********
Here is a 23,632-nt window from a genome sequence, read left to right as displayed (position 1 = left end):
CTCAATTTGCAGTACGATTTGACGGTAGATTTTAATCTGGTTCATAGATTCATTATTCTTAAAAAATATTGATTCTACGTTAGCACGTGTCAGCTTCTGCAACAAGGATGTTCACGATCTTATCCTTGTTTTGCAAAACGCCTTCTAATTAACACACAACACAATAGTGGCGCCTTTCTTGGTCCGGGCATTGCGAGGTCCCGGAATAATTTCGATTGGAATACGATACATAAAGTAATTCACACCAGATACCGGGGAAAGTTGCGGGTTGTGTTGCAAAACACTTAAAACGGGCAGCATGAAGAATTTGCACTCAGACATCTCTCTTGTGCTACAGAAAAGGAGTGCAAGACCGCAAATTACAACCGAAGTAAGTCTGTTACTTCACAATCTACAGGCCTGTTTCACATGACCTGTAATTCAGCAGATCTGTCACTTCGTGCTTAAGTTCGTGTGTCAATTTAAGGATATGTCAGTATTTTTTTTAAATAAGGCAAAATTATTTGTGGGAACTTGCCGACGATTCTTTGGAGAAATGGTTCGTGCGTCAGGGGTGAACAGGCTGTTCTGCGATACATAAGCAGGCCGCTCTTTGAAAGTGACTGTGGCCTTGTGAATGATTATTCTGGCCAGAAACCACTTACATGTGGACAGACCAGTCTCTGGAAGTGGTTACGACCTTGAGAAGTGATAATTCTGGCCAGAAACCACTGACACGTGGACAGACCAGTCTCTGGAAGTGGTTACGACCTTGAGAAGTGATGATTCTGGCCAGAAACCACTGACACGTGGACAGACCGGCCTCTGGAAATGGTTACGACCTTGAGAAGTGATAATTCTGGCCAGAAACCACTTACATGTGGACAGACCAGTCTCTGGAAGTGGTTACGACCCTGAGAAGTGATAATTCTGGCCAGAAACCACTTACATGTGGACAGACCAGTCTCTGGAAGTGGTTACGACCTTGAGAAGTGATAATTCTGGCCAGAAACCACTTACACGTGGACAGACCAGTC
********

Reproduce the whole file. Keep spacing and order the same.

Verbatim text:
Here is a 23,632-nt window from a genome sequence, read left to right as displayed (position 1 = left end):
CTCAATTTGCAGTACGATTTGACGGTAGATTTTAATCTGGTTCATAGATTCATTATTCTTAAAAAATATTGATTCTACGTTAGCACGTGTCAGCTTCTGCAACAAGGATGTTCACGATCTTATCCTTGTTTTGCAAAACGCCTTCTAATTAACACACAACACAATAGTGGCGCCTTTCTTGGTCCGGGCATTGCGAGGTCCCGGAATAATTTCGATTGGAATACGATACATAAAGTAATTCACACCAGATACCGGGGAAAGTTGCGGGTTGTGTTGCAAAACACTTAAAACGGGCAGCATGAAGAATTTGCACTCAGACATCTCTCTTGTGCTACAGAAAAGGAGTGCAAGACCGCAAATTACAACCGAAGTAAGTCTGTTACTTCACAATCTACAGGCCTGTTTCACATGACCTGTAATTCAGCAGATCTGTCACTTCGTGCTTAAGTTCGTGTGTCAATTTAAGGATATGTCAGTATTTTTTTTAAATAAGGCAAAATTATTTGTGGGAACTTGCCGACGATTCTTTGGAGAAATGGTTCGTGCGTCAGGGGTGAACAGGCTGTTCTGCGATACATAAGCAGGCCGCTCTTTGAAAGTGACTGTGGCCTTGTGAATGATTATTCTGGCCAGAAACCACTTACATGTGGACAGACCAGTCTCTGGAAGTGGTTACGACCTTGAGAAGTGATAATTCTGGCCAGAAACCACTGACACGTGGACAGACCAGTCTCTGGAAGTGGTTACGACCTTGAGAAGTGATGATTCTGGCCAGAAACCACTGACACGTGGACAGACCGGCCTCTGGAAATGGTTACGACCTTGAGAAGTGATAATTCTGGCCAGAAACCACTTACATGTGGACAGACCAGTCTCTGGAAGTGGTTACGACCCTGAGAAGTGATAATTCTGGCCAGAAACCACTTACATGTGGACAGACCAGTCTCTGGAAGTGGTTACGACCTTGAGAAGTGATAATTCTGGCCAGAAACCACTTACACGTGGACAGACCAGTC